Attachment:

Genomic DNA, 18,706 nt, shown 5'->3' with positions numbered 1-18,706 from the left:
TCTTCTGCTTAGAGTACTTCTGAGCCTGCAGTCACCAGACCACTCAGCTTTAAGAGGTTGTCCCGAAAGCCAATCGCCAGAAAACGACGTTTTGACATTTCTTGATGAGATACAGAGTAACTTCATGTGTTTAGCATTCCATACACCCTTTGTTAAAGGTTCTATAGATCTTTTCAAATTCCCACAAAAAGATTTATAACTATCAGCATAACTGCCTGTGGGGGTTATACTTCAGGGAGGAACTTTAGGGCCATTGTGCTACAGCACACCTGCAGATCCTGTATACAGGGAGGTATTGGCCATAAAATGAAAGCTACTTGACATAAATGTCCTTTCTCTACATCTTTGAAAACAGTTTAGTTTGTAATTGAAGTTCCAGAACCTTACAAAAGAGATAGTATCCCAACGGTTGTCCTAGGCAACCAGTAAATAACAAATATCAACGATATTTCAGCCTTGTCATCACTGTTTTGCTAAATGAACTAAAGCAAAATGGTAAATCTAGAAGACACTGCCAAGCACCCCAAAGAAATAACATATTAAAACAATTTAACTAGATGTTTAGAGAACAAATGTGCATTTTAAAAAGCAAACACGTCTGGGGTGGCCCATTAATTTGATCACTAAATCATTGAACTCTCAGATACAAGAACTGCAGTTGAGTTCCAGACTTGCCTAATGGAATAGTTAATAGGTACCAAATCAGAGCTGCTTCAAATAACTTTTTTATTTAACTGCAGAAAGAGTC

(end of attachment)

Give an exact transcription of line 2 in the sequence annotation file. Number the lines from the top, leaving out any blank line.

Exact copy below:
TCTTCTGCTTAGAGTACTTCTGAGCCTGCAGTCACCAGACCACTCAGCTTTAAGAGGTTGTCCCGAAAGCCAATCGCCAGAAAACGACGTTTTGACATTTCTTGATGAGATACAGAGTAACTTCATGTGTTTAGCATTCCATACACCCTTTGTTAAAGGTTCTATAGATCTTTTCAAATTCCCACAAAAAGATTTATAACTATCAGCATAACTGCCTGTGGGGGTTATACTTCAGGGAGGAACTTTAGGGCCATTGTGCTACAGCACACCTGCAGATCCTGTATACAGGGAGGTATTGGCCATAAAATGAAAGCTACTTGACATAAATGTCCTTTCTCTACATCTTTGAAAACAGTTTAGTTTGTAATTGAAGTTCCAGAACCTTACAAAAGAGATAGTATCCCAACGGTTGTCCTAGGCAACCAGTAAATAACAAATATCAACGATATTTCAGCCTTGTCATCACTGTTTTGCTAAATGAACTAAAGCAAAATGGTAAATCTAGAAGACACTGCCAAGCACCCCAAAGAAATAACATATTAAAACAATTTAACTAGATGTTTAGAGAACAAATGTGCATTTTAAAAAGCAAACACGTCTGGGGTGGCCCATTAATTTGATCACTAAATCATTGAACTCTCAGATACAAGAACTGCAGTTGAGTTCCAGACTTGCCTAATGGAATAGTTAATAGGTACCAAATCAGAGCTGCTTCAAATAACTTTTTTATTTAACTGCAGAAAGAGTC